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The Informal Sector in Developed and Less Developed Countries: A Literature Survey

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  • Klarita Gërxhani

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Abstract

The main goal of this study is two-fold: (1) to provide a general overview of the contributions to the literature on the informal sector, with a special focus on the public choice approach; and (2) to compare these contributions across two institutionally different types of countries: developed and less developed (developing and transition) countries. The paper focuses on the criteria used to define the informal sector, the relationship between the formal and informal economy, tax evasion, and public choice analysis. It is stressed throughout this paper that the distinction between the two types of countries is of key importance.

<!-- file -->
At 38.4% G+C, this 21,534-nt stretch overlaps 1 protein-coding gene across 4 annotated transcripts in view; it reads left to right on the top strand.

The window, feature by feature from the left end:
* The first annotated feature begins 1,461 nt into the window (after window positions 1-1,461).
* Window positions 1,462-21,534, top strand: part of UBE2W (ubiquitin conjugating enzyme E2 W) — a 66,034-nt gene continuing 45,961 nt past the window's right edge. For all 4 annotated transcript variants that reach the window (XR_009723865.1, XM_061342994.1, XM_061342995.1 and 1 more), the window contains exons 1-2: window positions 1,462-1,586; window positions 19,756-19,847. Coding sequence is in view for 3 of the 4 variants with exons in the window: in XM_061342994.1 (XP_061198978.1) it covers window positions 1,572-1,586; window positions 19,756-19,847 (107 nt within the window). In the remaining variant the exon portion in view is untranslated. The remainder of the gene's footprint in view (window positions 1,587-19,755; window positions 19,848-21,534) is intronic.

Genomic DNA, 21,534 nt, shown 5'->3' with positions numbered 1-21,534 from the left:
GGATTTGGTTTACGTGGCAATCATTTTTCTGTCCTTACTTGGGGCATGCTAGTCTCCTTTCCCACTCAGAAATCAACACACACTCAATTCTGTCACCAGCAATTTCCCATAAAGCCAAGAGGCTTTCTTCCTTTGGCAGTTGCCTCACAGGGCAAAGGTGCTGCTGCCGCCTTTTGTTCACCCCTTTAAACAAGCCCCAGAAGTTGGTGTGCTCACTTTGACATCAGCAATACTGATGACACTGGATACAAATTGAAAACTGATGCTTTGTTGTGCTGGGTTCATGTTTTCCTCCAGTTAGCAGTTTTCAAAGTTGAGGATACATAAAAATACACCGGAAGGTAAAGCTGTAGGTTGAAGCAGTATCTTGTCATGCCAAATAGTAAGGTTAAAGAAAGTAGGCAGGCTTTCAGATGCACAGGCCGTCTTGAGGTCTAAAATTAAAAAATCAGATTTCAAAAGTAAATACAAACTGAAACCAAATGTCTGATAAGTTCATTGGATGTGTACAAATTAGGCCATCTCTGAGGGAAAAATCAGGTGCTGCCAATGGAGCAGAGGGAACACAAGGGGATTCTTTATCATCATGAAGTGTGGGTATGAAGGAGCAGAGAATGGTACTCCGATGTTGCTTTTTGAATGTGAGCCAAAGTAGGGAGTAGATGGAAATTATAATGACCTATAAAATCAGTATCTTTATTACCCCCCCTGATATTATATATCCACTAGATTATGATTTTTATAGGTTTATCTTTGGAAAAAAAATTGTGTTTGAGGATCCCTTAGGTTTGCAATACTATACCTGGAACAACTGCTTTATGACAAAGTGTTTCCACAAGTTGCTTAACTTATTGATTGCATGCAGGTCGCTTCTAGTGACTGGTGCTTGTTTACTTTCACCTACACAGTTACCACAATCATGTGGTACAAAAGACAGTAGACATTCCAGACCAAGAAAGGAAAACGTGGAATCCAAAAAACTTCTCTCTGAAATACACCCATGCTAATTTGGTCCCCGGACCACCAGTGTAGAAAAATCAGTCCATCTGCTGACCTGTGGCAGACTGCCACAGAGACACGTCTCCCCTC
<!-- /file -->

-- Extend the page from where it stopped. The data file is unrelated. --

Suggested Citation

  • Klarita Gërxhani, 2004. "The Informal Sector in Developed and Less Developed Countries: A Literature Survey," Public Choice, Springer, vol. 120(3_4), pages 267-300, September.
  • Handle: RePEc:kap:pubcho:v:120:y:2004:i:3_4:p:267-300
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    References listed on IDEAS

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    6. Wilson, John Douglas, 1999. "Theories of Tax Competition," National Tax Journal, National Tax Association, vol. 52(2), pages 269-304, June.
    7. Wacziarg, Romain, 1998. "Measuring the dynamic gains from trade," Policy Research Working Paper Series 2001, The World Bank.
    8. Perotti, Roberto & Kontopoulos, Yianos, 2002. "Fragmented fiscal policy," Journal of Public Economics, Elsevier, vol. 86(2), pages 191-222, November.
    9. Dani Rodrik, 1997. "Has Globalization Gone Too Far?," Peterson Institute Press: All Books, Peterson Institute for International Economics, number 57.
    10. Haufler,Andreas, 2008. "Taxation in a Global Economy," Cambridge Books, Cambridge University Press, number 9780521047593, December.
    11. Wilson, John Douglas, 1999. "Theories of Tax Competition," National Tax Journal, National Tax Association, vol. 52(n. 2), pages 269-304, June.
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